The West Coast is full of wildfires. Here’s what’s going on in Oregon and California.
Nearly 750,000 acres of the US are ablaze right now.
The western region of the US is experiencing its hottest June on record—and with that has come extreme temperatures and raging wildfires. Almost 750,000 acres of the US are on fire with containment varying dramatically. Two firefighters in Arizona were already killed in a plane crash while surveying fires in the region.
More than 30 million people are dealing with excessive heat warnings dragging through the weekend, and a report has already come out showing that this weather would be virtually impossible without the help of climate change.
“This is something that nobody saw coming, that nobody thought possible,” Geert Jan van Oldenborgh, a Dutch climate scientist, told the Associated Press. “And we feel that we do not understand heat waves as well as we thought we did. The big question for many people is: Could this also happen in a lot of places?”
The dry heat is currently still zapping up much-needed water reserves across the region, which is not only a risk for public health but a fire risk as well; the resulting dry landscape is prone to devastating wildfires. Death Valley is breaking centuries-old (and possibly all-time) records, and will likely see more than a week of 125 degrees Fahrenheit or higher days.
“All of these fires bear some sign of climate change, which is really a threat multiplier,” Faith Kearns, a scientist at the California Institute for Water Resources, told The Guardian. “We have always had fires in the west. The landscape is in many ways forged in fire. But the intensity of the fires we’re seeing now, that some of these fires are happening so early in the summer, those things are definitely concerning.”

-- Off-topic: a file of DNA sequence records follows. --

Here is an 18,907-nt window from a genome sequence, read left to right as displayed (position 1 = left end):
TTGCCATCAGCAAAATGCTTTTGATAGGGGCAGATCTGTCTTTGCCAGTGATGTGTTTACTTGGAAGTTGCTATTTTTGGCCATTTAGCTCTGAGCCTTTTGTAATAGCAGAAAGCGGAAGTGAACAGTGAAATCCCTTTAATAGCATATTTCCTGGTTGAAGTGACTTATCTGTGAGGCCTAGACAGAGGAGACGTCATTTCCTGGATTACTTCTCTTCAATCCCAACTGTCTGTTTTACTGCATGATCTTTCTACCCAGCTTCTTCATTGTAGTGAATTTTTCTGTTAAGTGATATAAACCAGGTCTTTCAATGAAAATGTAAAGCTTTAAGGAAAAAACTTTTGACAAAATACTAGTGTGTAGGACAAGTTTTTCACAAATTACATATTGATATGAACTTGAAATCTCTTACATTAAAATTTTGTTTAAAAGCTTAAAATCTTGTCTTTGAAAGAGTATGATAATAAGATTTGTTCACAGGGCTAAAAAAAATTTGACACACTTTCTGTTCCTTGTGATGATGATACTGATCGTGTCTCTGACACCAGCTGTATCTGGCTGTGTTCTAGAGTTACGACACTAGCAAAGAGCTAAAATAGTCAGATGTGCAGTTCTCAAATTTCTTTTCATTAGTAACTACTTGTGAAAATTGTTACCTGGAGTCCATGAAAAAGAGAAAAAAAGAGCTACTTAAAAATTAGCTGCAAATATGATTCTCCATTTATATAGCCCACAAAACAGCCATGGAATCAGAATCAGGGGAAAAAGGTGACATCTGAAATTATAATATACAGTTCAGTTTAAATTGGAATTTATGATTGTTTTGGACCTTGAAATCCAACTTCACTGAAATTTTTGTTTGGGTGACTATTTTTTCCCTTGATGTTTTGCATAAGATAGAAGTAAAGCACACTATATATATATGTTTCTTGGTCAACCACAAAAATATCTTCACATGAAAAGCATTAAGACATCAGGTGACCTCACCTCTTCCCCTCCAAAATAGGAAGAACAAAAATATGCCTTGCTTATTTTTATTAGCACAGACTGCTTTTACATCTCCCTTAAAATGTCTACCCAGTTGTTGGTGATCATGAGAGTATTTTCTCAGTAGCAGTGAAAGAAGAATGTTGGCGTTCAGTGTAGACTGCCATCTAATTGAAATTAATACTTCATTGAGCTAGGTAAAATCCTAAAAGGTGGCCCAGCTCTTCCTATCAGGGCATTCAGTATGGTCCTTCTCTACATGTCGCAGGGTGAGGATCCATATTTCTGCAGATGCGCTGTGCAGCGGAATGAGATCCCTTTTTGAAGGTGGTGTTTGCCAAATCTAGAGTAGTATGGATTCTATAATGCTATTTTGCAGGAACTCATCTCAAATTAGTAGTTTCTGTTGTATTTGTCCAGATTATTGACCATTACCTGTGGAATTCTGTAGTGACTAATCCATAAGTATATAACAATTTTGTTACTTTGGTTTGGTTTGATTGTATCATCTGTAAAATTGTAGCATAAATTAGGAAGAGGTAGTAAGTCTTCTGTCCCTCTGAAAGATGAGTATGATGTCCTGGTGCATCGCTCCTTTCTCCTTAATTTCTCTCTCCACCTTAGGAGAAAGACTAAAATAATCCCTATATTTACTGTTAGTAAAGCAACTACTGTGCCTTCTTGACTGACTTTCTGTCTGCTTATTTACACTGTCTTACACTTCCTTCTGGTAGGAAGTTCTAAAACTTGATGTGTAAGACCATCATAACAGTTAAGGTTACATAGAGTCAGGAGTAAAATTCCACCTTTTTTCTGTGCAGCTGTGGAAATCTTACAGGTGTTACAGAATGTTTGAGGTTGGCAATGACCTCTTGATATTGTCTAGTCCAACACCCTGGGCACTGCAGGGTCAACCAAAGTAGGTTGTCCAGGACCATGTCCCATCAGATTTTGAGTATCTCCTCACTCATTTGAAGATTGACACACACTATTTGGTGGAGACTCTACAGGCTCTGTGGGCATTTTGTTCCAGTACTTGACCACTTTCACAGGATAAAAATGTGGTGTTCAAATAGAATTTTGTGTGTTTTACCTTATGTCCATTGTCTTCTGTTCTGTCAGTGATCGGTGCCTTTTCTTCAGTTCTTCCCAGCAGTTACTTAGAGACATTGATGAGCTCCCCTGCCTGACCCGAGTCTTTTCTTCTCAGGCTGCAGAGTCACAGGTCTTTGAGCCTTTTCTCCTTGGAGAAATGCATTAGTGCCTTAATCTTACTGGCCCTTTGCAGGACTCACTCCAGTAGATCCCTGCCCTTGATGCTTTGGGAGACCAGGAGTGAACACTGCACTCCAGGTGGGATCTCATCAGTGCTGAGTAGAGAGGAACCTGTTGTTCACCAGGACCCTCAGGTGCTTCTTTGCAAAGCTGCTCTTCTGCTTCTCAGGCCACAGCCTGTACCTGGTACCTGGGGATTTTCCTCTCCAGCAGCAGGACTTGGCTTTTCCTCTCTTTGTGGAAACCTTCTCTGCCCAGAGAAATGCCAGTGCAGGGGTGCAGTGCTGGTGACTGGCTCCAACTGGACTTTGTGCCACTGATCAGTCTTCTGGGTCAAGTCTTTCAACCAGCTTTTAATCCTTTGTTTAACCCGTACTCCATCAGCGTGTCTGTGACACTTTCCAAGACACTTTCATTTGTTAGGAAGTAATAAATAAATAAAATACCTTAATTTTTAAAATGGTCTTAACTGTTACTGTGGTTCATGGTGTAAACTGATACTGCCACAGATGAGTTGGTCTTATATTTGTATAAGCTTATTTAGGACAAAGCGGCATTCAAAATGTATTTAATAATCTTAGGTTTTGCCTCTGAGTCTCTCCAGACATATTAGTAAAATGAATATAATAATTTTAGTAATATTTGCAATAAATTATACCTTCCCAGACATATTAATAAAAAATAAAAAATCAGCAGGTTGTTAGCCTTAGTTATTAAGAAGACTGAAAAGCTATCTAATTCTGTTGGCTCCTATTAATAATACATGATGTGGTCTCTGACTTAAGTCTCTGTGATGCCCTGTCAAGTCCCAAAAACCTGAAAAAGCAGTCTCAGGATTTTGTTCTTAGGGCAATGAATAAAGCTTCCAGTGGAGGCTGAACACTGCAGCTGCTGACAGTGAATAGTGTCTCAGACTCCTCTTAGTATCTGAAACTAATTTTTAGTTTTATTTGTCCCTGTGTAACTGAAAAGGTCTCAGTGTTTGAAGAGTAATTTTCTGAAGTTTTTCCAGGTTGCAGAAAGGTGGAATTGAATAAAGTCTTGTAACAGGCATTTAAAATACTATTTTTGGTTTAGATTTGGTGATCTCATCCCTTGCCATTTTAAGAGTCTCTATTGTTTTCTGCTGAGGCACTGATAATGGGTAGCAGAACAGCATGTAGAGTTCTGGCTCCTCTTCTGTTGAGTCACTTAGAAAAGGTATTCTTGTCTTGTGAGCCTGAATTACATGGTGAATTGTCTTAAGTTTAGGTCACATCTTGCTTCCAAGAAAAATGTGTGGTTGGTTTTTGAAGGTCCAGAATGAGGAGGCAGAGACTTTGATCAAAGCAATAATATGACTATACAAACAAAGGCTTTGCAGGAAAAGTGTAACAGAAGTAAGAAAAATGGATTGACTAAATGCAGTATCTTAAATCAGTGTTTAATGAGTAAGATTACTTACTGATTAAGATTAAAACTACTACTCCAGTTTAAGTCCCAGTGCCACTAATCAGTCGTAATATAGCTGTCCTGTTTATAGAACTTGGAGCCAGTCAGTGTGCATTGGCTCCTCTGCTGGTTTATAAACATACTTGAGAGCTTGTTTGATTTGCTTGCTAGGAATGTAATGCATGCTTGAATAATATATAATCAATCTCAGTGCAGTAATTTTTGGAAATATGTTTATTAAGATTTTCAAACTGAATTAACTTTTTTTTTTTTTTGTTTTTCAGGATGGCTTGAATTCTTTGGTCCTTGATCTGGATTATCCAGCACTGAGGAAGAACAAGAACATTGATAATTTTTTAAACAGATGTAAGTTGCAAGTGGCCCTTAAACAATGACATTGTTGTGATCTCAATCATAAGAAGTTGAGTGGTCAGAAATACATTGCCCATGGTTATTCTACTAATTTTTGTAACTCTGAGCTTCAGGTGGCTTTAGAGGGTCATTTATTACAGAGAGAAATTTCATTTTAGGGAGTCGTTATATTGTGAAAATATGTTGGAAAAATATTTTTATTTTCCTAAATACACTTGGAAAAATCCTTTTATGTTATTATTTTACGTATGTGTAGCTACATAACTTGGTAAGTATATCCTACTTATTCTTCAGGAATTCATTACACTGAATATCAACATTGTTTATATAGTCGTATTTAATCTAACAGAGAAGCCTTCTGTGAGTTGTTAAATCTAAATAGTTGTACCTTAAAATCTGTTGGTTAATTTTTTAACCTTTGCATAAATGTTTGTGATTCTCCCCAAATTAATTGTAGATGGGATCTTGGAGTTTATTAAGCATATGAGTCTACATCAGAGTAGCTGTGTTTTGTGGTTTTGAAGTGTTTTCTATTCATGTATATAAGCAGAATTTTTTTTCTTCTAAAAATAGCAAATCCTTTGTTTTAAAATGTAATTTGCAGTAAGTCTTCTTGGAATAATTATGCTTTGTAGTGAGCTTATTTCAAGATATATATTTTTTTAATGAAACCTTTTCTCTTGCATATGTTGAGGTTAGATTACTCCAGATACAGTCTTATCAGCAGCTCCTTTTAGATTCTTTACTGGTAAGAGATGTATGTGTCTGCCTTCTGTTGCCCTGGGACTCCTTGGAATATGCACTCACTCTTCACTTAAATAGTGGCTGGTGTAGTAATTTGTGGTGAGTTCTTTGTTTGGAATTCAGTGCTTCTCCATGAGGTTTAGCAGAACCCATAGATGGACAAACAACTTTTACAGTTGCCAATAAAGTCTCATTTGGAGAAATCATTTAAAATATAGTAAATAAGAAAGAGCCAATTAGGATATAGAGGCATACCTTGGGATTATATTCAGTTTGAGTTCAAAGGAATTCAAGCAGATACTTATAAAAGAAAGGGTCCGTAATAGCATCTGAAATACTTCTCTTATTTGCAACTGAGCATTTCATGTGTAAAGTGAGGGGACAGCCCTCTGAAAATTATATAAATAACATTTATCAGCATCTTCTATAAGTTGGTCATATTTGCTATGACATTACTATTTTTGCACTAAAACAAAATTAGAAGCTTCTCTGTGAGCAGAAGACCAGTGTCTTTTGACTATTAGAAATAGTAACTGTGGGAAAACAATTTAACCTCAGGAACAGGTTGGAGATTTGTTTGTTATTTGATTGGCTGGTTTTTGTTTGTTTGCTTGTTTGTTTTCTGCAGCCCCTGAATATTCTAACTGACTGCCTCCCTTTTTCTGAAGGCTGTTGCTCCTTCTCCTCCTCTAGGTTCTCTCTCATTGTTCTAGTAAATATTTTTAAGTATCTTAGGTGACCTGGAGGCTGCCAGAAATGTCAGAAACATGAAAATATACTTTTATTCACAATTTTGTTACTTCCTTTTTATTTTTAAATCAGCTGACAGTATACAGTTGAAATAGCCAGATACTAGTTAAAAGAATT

While there are fires in Arizona, Idaho, Montana, Washington, and British Columbia currently, there are two extremely large blazes blowing through the west coast as of right now: the Beckwourth Complex and the Bootleg Fire. Here’s what you need to know about them both.
The Beckworth Complex
The largest wildfire to hit the state of California this year, named the Beckwourth Complex, has been burning across the state since June 30. The gigantic complex, which burned over 90,000 acres and is about halfway contained, is made up of two fires, Dotta and Sugar.
The Dotta fire is largely contained, but the Sugar fire is still burning in a region around three times the size of San Francisco. The fire also jumped across highway U.S. 395 and has pushed 3,000 people into mandatory evacuation. Some evacuations have been lifted, but certain areas, such as Frenchman Cove and Carmen, may take a while longer, Plumas County Sheriff Todd Johns told the Mercury News.
Terrifying photographs have shown houses going up in flames and powerline poles ablaze in central Doyle, California, over the weekend. On Saturday, the complex produced a fire tornado, which wasn’t even the first time this nightmarish creation has been spotted in the state this year.
The Bootleg Fire
“The fire is changing so dramatically — in the past couple days, it’s doubled in size,” said Mark Enty, a spokesman for the Northwest Incident Management Team 10, which is working to contain the fire, told the New York Times. “It’s going to take a long time before it’s safe for people to return.”
The Bootleg fire has also caused trouble for California’s power grid, knocking out crucial transmission lines that accounted for around eight percent of peak electricity demand on Monday. That puts pressure on an already delicate system due to the risks of drought impacting hydroelectricity production.
As this week goes on, temperatures are expected to drop some, but still remain quite high. Some areas of the southwest are also expected to experience rain, but Oregon and California may not see significant enough levels of rain to help firefighters, Jay Stockton, a meteorologist at the National Weather Service’s office in Medford, Oregon, told the New York Times. Still, lightning strikes are supposed to slow, which could mean a dip in new fires spurting across already risky areas. “It’s going to be normal hot, as opposed to excessively hot.”